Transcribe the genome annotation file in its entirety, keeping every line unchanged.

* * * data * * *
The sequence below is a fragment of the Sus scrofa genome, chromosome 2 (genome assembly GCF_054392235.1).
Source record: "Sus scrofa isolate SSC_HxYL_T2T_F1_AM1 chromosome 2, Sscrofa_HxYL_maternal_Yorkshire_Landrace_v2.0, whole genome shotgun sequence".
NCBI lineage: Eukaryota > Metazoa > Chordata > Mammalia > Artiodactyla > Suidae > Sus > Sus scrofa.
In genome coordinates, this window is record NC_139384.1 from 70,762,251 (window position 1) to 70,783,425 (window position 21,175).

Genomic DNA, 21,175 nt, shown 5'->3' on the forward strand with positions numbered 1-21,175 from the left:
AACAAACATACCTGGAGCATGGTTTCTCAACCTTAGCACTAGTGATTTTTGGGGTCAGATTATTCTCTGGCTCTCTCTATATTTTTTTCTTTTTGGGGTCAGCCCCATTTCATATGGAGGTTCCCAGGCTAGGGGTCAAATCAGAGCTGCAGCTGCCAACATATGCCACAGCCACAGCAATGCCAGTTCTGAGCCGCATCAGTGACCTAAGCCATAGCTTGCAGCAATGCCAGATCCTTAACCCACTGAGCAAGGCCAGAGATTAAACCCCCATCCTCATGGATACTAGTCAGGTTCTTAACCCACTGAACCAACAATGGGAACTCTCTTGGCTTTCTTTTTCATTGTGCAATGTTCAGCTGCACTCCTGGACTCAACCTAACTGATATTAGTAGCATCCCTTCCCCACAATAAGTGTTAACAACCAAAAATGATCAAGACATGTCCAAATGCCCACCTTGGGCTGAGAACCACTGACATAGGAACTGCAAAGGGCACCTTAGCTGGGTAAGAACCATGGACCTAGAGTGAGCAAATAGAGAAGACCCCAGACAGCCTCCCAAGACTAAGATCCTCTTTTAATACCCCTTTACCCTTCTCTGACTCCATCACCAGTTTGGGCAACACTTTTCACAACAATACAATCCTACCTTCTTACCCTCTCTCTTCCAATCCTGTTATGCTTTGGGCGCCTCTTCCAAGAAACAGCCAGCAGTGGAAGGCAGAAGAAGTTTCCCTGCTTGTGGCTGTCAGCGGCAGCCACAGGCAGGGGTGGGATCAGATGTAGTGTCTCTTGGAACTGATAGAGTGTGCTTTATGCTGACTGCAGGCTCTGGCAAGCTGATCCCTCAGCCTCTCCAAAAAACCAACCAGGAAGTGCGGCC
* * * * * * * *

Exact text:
The sequence below is a fragment of the Sus scrofa genome, chromosome 2 (genome assembly GCF_054392235.1).
Source record: "Sus scrofa isolate SSC_HxYL_T2T_F1_AM1 chromosome 2, Sscrofa_HxYL_maternal_Yorkshire_Landrace_v2.0, whole genome shotgun sequence".
NCBI lineage: Eukaryota > Metazoa > Chordata > Mammalia > Artiodactyla > Suidae > Sus > Sus scrofa.
In genome coordinates, this window is record NC_139384.1 from 70,762,251 (window position 1) to 70,783,425 (window position 21,175).

Genomic DNA, 21,175 nt, shown 5'->3' on the forward strand with positions numbered 1-21,175 from the left:
AACAAACATACCTGGAGCATGGTTTCTCAACCTTAGCACTAGTGATTTTTGGGGTCAGATTATTCTCTGGCTCTCTCTATATTTTTTTCTTTTTGGGGTCAGCCCCATTTCATATGGAGGTTCCCAGGCTAGGGGTCAAATCAGAGCTGCAGCTGCCAACATATGCCACAGCCACAGCAATGCCAGTTCTGAGCCGCATCAGTGACCTAAGCCATAGCTTGCAGCAATGCCAGATCCTTAACCCACTGAGCAAGGCCAGAGATTAAACCCCCATCCTCATGGATACTAGTCAGGTTCTTAACCCACTGAACCAACAATGGGAACTCTCTTGGCTTTCTTTTTCATTGTGCAATGTTCAGCTGCACTCCTGGACTCAACCTAACTGATATTAGTAGCATCCCTTCCCCACAATAAGTGTTAACAACCAAAAATGATCAAGACATGTCCAAATGCCCACCTTGGGCTGAGAACCACTGACATAGGAACTGCAAAGGGCACCTTAGCTGGGTAAGAACCATGGACCTAGAGTGAGCAAATAGAGAAGACCCCAGACAGCCTCCCAAGACTAAGATCCTCTTTTAATACCCCTTTACCCTTCTCTGACTCCATCACCAGTTTGGGCAACACTTTTCACAACAATACAATCCTACCTTCTTACCCTCTCTCTTCCAATCCTGTTATGCTTTGGGCGCCTCTTCCAAGAAACAGCCAGCAGTGGAAGGCAGAAGAAGTTTCCCTGCTTGTGGCTGTCAGCGGCAGCCACAGGCAGGGGTGGGATCAGATGTAGTGTCTCTTGGAACTGATAGAGTGTGCTTTATGCTGACTGCAGGCTCTGGCAAGCTGATCCCTCAGCCTCTCCAAAAAACCAACCAGGAAGTGCGGCC